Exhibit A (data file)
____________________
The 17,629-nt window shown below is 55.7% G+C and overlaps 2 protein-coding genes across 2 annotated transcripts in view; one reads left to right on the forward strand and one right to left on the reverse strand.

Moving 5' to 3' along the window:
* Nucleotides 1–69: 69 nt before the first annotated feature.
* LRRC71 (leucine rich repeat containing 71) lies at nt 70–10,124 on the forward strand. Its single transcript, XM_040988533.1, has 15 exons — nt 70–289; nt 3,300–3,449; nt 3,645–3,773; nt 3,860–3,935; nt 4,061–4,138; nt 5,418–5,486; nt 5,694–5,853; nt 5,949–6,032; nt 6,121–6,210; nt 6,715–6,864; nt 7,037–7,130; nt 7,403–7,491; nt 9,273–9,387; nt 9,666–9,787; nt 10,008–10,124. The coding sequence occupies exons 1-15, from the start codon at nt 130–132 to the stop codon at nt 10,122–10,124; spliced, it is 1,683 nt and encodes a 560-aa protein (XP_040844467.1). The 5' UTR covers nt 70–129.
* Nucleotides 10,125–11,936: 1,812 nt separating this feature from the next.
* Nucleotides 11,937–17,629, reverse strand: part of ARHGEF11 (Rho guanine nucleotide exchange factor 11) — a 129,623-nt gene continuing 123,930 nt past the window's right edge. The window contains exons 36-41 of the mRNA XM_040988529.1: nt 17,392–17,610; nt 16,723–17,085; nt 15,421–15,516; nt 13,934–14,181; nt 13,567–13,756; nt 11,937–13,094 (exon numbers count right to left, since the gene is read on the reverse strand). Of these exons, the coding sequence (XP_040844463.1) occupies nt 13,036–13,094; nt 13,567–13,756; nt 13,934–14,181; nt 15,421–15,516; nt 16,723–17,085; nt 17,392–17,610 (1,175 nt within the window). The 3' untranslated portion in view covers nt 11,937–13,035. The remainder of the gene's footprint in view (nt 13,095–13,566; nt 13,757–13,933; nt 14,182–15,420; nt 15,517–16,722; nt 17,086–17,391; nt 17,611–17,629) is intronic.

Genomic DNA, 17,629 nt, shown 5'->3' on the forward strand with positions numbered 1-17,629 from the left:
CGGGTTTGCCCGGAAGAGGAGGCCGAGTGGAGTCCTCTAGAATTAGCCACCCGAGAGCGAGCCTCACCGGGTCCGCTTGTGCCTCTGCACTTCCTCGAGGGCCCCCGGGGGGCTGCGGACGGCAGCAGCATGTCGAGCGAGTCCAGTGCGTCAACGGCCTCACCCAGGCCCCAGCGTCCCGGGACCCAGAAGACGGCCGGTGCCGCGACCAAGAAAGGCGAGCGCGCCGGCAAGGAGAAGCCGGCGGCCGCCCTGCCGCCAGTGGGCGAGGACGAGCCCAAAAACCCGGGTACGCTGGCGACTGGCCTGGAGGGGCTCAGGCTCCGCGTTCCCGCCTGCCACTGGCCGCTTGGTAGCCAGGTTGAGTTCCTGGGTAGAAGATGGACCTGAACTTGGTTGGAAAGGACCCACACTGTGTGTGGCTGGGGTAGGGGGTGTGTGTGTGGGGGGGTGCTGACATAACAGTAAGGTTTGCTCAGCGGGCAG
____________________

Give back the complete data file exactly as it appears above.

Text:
The 17,629-nt window shown below is 55.7% G+C and overlaps 2 protein-coding genes across 2 annotated transcripts in view; one reads left to right on the forward strand and one right to left on the reverse strand.

Moving 5' to 3' along the window:
* Nucleotides 1–69: 69 nt before the first annotated feature.
* LRRC71 (leucine rich repeat containing 71) lies at nt 70–10,124 on the forward strand. Its single transcript, XM_040988533.1, has 15 exons — nt 70–289; nt 3,300–3,449; nt 3,645–3,773; nt 3,860–3,935; nt 4,061–4,138; nt 5,418–5,486; nt 5,694–5,853; nt 5,949–6,032; nt 6,121–6,210; nt 6,715–6,864; nt 7,037–7,130; nt 7,403–7,491; nt 9,273–9,387; nt 9,666–9,787; nt 10,008–10,124. The coding sequence occupies exons 1-15, from the start codon at nt 130–132 to the stop codon at nt 10,122–10,124; spliced, it is 1,683 nt and encodes a 560-aa protein (XP_040844467.1). The 5' UTR covers nt 70–129.
* Nucleotides 10,125–11,936: 1,812 nt separating this feature from the next.
* Nucleotides 11,937–17,629, reverse strand: part of ARHGEF11 (Rho guanine nucleotide exchange factor 11) — a 129,623-nt gene continuing 123,930 nt past the window's right edge. The window contains exons 36-41 of the mRNA XM_040988529.1: nt 17,392–17,610; nt 16,723–17,085; nt 15,421–15,516; nt 13,934–14,181; nt 13,567–13,756; nt 11,937–13,094 (exon numbers count right to left, since the gene is read on the reverse strand). Of these exons, the coding sequence (XP_040844463.1) occupies nt 13,036–13,094; nt 13,567–13,756; nt 13,934–14,181; nt 15,421–15,516; nt 16,723–17,085; nt 17,392–17,610 (1,175 nt within the window). The 3' untranslated portion in view covers nt 11,937–13,035. The remainder of the gene's footprint in view (nt 13,095–13,566; nt 13,757–13,933; nt 14,182–15,420; nt 15,517–16,722; nt 17,086–17,391; nt 17,611–17,629) is intronic.

Genomic DNA, 17,629 nt, shown 5'->3' on the forward strand with positions numbered 1-17,629 from the left:
CGGGTTTGCCCGGAAGAGGAGGCCGAGTGGAGTCCTCTAGAATTAGCCACCCGAGAGCGAGCCTCACCGGGTCCGCTTGTGCCTCTGCACTTCCTCGAGGGCCCCCGGGGGGCTGCGGACGGCAGCAGCATGTCGAGCGAGTCCAGTGCGTCAACGGCCTCACCCAGGCCCCAGCGTCCCGGGACCCAGAAGACGGCCGGTGCCGCGACCAAGAAAGGCGAGCGCGCCGGCAAGGAGAAGCCGGCGGCCGCCCTGCCGCCAGTGGGCGAGGACGAGCCCAAAAACCCGGGTACGCTGGCGACTGGCCTGGAGGGGCTCAGGCTCCGCGTTCCCGCCTGCCACTGGCCGCTTGGTAGCCAGGTTGAGTTCCTGGGTAGAAGATGGACCTGAACTTGGTTGGAAAGGACCCACACTGTGTGTGGCTGGGGTAGGGGGTGTGTGTGTGGGGGGGTGCTGACATAACAGTAAGGTTTGCTCAGCGGGCAG